Moist saline meadows in the continental region are characterised by Juncus gerardi, Carex distans, Agrostis stolonifera, Aster tripolium subsp. pannonicus, Cirsium brachycephalum, Melilotus dentatus, Scorzonera parviflora, Mentha pulegium, and Lotus tenuis. On drier edges communities with Puccinellia distans or Puccinellia limosa are found (alliance Puccinellion limosae), communities that are also found in (wetter parts of) salt steppes (E6.2). In South-Eastern Europe halophytic and sub-halophytic moist meadows that are dominated by Elytrigia obtusiflorus (Elymus elongatus subsp. ponticus), Festuca arundinacea and Phacelurus digitatus are included in this habitat.
Besides the dominance of halophytic and sub-halophytic plant communities, also part of the associated fauna is characteristic halophytic. Examples are the mott Coleophora adjunctella (living on Juncus gerardi), and the beetles Hygrotus parallelogrammus, Enochrus bicolor and Bembidion minimum.
Small stands of Bolboschoenus maritimus, Schoenoplectus tabernaemontani or Phragmites australis may be present, especially where the water table remains high during the year, but where these species form larger, brackish reedbeds, they are considered as a separate wetland habitat C5.4. In the continental regions in drier sites alkaline steppic grasslands are found, which are considered under habitat E6.2 (Continental inland salt steppes), and have some species in common. Mediterranean inland salt marshes and steppes are considered as a separate habitat under E6.1. Habitats with saline vegetation of the Crypsietea aculeatae are considered under habitat C3.5c.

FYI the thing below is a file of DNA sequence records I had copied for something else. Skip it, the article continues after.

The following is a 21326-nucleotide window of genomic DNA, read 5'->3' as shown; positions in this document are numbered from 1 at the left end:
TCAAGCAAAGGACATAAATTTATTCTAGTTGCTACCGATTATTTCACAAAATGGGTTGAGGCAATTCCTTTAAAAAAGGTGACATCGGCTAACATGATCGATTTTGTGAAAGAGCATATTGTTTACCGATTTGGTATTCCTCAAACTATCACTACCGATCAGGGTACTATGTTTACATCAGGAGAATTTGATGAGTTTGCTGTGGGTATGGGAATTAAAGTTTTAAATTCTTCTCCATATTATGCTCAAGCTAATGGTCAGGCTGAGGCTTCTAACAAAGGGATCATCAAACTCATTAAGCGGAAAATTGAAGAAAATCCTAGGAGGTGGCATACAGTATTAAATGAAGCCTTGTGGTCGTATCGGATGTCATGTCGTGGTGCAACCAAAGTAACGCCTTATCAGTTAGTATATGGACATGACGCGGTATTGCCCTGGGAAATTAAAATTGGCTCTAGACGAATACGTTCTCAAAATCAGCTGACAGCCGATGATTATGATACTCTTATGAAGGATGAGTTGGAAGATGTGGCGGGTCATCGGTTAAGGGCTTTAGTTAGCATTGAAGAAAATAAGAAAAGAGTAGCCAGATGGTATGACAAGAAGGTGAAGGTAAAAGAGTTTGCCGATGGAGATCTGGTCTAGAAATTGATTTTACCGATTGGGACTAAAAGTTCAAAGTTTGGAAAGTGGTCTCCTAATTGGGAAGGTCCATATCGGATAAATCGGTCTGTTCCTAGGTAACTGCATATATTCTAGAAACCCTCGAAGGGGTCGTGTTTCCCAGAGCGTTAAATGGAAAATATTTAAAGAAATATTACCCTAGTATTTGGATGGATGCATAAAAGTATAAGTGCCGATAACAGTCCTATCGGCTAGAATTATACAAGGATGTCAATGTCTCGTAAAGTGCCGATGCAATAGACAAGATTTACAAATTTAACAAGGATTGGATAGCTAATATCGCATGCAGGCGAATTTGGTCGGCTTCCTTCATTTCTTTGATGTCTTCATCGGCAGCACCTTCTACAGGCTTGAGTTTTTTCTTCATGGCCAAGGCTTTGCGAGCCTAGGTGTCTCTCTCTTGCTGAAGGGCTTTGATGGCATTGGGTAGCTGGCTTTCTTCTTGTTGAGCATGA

The habitat can occur as a natural or semi-natural system. In the latter case sites are traditionally used as meadows or pastures. In natural sites succession is mainly limited or prevented by long-term inundation and high soil salinity. Desalinisation and abandonment of traditional management may lead to an increase of ruderal species and scrubs, and transitions towards other habitats.
In Western and Central Europe the habitat is naturally rare in Germany, Poland, Czech Republic, Slovakia, England, France and Italy. Also on the Balkan the habitat is relatively rare, and among others found in Macedonia and Bulgaria. Inland salt pans are more common in the Pannonian lowland and occur even more widespread further eastwards, in the steppe regions of the Ukraine, the Caspian Lowlands of Russia and the Central Asian (semi)deserts.
Although in some cases referred to as Annex 1-type 1340 and having similar vegetation, saline coastal sites that became relatively recently (approximately since the Middle Ages) isolated from the sea by natural dynamics or embankment are not included here, but are considered under coastal habitats (B-group).